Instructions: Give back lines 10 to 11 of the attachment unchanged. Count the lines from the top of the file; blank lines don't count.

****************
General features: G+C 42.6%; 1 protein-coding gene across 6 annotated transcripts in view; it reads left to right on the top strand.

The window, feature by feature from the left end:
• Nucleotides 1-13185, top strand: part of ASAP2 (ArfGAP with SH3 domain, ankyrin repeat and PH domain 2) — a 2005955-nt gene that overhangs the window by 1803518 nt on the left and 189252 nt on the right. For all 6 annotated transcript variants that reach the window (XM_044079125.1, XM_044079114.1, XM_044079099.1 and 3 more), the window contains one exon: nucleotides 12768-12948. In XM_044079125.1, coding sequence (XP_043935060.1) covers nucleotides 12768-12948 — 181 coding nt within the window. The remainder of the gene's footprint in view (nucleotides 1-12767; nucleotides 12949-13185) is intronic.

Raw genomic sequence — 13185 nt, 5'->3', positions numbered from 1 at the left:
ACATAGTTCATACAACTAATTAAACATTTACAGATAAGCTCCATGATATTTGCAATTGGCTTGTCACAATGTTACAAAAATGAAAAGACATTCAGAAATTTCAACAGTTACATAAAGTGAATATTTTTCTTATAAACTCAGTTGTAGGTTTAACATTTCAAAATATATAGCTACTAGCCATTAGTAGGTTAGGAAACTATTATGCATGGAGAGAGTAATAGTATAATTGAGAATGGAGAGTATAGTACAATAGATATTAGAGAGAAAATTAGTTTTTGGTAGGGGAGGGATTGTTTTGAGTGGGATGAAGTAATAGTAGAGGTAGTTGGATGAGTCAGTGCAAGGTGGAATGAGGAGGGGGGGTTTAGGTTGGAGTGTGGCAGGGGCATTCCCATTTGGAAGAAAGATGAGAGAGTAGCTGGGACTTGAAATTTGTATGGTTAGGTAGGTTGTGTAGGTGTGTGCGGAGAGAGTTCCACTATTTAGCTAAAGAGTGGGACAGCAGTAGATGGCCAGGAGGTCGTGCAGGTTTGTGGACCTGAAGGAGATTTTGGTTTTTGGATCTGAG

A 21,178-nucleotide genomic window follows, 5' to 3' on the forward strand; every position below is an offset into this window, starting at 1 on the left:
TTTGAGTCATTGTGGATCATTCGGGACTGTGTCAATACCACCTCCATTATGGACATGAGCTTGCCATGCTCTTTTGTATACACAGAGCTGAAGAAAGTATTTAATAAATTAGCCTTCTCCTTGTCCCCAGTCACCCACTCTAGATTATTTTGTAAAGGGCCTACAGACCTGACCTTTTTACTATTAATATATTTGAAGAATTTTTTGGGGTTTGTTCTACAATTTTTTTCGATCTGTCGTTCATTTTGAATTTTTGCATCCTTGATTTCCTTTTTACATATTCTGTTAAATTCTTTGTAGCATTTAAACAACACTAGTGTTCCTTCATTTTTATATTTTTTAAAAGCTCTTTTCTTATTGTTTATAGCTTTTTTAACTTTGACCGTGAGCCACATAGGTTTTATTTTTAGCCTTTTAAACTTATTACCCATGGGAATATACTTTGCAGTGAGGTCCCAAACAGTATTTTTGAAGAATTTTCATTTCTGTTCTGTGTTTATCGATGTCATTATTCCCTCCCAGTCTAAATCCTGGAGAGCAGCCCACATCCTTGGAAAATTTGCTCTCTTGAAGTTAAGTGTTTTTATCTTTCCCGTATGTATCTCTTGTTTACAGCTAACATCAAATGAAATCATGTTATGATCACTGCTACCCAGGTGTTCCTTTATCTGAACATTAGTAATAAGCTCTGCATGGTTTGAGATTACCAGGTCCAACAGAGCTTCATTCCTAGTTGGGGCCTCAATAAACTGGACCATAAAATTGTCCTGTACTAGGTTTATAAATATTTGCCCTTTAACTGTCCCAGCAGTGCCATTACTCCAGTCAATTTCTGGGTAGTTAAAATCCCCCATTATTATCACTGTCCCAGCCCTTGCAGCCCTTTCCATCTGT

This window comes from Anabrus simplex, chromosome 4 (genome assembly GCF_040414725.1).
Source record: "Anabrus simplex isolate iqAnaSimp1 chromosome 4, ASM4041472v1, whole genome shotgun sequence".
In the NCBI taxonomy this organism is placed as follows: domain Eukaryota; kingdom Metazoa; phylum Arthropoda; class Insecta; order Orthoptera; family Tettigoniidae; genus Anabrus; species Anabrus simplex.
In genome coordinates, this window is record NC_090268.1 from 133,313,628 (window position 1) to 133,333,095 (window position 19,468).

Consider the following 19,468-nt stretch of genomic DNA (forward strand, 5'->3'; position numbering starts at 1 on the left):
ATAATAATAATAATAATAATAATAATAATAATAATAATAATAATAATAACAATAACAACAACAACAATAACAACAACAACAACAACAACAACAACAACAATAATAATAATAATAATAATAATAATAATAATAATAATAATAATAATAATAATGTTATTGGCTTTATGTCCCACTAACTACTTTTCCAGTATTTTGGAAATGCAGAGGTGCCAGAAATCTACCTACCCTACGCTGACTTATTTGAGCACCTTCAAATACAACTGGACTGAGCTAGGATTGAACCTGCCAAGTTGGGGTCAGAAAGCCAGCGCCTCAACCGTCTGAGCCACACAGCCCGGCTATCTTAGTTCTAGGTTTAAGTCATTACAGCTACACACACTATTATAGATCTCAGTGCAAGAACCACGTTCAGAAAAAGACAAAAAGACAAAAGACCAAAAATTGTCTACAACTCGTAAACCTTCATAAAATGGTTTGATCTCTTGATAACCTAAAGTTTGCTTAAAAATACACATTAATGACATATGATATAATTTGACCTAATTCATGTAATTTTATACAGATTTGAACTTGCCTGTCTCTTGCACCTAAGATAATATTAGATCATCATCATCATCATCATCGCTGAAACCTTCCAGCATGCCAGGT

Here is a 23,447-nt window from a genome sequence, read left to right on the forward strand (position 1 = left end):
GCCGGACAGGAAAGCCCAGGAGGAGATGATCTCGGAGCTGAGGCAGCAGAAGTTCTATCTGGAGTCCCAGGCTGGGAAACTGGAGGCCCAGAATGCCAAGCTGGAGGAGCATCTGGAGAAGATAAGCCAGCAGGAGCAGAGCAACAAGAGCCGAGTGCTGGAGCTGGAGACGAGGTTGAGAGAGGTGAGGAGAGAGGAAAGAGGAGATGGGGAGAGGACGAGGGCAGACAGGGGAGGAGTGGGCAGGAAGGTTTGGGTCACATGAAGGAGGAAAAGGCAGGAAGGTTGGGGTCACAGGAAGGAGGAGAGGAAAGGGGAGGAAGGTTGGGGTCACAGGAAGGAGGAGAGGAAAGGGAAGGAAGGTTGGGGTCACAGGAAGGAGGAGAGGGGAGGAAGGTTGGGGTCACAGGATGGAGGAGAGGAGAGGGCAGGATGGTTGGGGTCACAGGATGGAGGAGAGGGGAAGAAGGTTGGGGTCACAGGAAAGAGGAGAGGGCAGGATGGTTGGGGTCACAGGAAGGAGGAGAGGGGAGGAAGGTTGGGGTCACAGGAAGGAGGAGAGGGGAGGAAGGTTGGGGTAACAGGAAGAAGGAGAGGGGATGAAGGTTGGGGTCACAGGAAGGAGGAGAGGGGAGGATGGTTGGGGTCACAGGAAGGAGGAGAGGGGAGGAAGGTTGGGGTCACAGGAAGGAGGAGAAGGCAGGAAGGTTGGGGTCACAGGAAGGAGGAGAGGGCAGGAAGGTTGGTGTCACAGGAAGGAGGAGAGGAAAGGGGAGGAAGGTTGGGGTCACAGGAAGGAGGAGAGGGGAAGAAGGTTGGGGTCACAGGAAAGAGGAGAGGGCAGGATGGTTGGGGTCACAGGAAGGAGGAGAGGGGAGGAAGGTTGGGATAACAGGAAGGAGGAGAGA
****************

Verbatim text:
In the NCBI taxonomy this organism is placed as follows: domain Eukaryota; kingdom Metazoa; phylum Arthropoda; class Insecta; order Orthoptera; family Tettigoniidae; genus Anabrus; species Anabrus simplex.
In genome coordinates, this window is record NC_090268.1 from 133,313,628 (window position 1) to 133,333,095 (window position 19,468).